A Place to Call Home: History with a touch of mystery in Cardiff-by-the-Sea

I first became enamored with the name Cardiff-by-the-Sea in the ‘60s while living in Claremont, but it was 20 years and three states later before returning to California to settle in this community with the beguiling name.

Immediately I got involved with the Cardiff Chamber of Commerce, and was very interested to know how the name came about. I soon discovered that J. Frank Cullen, who founded the area, wished to develop it as an artist colony with streets having Spanish names.

Columnist Irene Kratzer is wondering who crafted the fireplace at the J. Frank Cullen house in Cardiff-by-the-Sea. Photo by Ken Harrison

Columnist Irene Kratzer is wondering who crafted the fireplace at the J. Frank Cullen house in Cardiff-by-the-Sea. Photo by Ken Harrison

However, Mrs. Cullen convinced him otherwise, so Cambridge, Chesterfield, Edinburg (though it is spelled Edinburgh in the United Kingdom) are just some of our street names.

In searching through old photos and news clippings, I found a picture of Cullen’s house.  It is a picture that many of you have seen and it appears that the house is very near the ocean.

So having no further information, I assumed it had been torn down.  It took Mark Gubb, a visitor from Cardiff, Wales to inform Ken Harrison and myself that in fact the Cullen house still existed on the northwest corner of Oxford Avenue and Norfolk Drive.

Mark gave us the present owners name, we were able to make contact and he graciously invited Ken and myself for a tour.

It has been beautifully preserved, is a bit larger than the original, which by the way was a model for the homes that Cullen intended to build in his new community.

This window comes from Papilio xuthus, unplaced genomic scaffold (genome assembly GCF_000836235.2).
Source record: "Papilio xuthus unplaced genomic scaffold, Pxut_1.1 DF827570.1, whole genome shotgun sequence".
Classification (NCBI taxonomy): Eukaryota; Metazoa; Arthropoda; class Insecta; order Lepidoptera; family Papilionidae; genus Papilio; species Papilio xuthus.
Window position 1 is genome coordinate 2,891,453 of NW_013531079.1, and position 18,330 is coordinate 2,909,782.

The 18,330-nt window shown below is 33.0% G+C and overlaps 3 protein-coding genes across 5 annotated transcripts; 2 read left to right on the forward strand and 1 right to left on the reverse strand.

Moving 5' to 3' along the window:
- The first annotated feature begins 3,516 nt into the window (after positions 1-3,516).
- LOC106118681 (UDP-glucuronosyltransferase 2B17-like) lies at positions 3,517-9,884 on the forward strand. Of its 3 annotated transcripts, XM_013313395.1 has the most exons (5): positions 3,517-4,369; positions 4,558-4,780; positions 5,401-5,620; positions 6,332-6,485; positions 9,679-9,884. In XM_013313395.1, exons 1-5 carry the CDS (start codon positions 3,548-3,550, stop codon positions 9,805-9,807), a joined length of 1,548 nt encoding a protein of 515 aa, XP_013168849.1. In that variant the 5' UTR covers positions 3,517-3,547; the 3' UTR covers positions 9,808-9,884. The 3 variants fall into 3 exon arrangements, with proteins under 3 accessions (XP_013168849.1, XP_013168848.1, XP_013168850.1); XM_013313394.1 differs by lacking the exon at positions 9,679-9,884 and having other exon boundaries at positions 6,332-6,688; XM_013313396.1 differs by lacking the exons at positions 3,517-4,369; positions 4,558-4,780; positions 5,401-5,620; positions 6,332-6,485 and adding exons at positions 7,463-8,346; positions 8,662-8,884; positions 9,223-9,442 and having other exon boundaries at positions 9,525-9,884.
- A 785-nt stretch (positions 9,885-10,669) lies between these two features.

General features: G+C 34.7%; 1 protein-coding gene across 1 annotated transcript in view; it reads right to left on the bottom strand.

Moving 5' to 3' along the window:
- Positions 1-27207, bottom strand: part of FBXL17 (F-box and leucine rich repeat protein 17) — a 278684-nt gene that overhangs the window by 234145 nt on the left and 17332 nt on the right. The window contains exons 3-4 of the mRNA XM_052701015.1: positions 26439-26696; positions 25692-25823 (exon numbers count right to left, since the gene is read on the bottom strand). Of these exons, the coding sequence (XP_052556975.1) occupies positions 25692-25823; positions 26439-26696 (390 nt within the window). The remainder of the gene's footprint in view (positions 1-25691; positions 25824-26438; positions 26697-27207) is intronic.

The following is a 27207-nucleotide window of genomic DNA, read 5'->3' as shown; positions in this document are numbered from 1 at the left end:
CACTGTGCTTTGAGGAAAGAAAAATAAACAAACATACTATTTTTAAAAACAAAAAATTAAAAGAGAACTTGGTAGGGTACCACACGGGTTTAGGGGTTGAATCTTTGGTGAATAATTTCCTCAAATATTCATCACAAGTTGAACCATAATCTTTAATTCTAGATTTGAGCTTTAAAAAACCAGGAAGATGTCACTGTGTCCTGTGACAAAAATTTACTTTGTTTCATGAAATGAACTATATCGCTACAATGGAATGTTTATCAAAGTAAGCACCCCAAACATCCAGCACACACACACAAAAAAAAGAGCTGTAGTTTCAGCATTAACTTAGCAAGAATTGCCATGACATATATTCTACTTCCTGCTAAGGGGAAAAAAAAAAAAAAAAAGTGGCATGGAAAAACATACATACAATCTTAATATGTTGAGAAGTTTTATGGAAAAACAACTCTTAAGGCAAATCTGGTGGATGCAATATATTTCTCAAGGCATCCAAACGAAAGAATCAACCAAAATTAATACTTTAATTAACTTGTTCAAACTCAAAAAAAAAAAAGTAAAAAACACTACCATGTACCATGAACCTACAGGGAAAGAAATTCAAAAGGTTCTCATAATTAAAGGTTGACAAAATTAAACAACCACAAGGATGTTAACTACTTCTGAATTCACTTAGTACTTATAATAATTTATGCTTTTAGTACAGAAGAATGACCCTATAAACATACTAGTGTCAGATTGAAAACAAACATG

It has a large, well-kept yard and the current owner has planted a passion fruit plant in keeping with the ones that Victor Kremer grew for jams and jellies before they were destroyed by frost.

Kremer developed the Composer District and is credited with adding “by-the-sea” to our name from the song.

On entering the home I felt a connection to what it must have been like to be the first and only home on the hill with an unbelievable view of the blue Pacific.  The owners pointed out the original size, which was one large room, a living/dining combo with fireplace, a bedroom, kitchen plus an upstairs.

The additions include a bathroom and modern kitchen with an enclosed porch across the front facing the ocean.  The reason it appears to be on the ocean in old pictures is that there were no houses or greenery in front, causing the ocean to appear much closer.

Outside in the carport one could easily visualize a 1911 Ford nestled there.

Ken and I were both impressed with the workmanship of the fireplace chimney and would be interested to know the name of the mason who crafted it because it is a beautiful work of art.

In speaking with Author Chris Ahrens, as a friend of the original owners, he remembered visiting there on many occasions.

The Cardiff-by-the-Sea Library Community Room has a picture of J. Frank and Esther Cullen and now it is easy to visualize them living in their house on the hill overlooking the sea in the early 1900s.

After being fascinated with the name, plus digging into the history, it was indeed lucky when a visitor from our unofficial twin town of Cardiff, Wales was able to introduce us to this fascinating lost link.

Every day in every way it is indeed wonderful to live in Cardiff-by-the-Sea, the place we are all pleased to call home.

A founding and life member as well as past president and current board member of the of the Friends of the Cardiff-by-the-Sea Library, Irene has lived here since 1982.

1 Comment
  1. Phyllis James 6 months ago

    Hello Irene,
    I thoroughly enjoyed reading your informative and interesting article. I am going to share with Diane. When or if I am able to visit perhaps we can drive by this residence.

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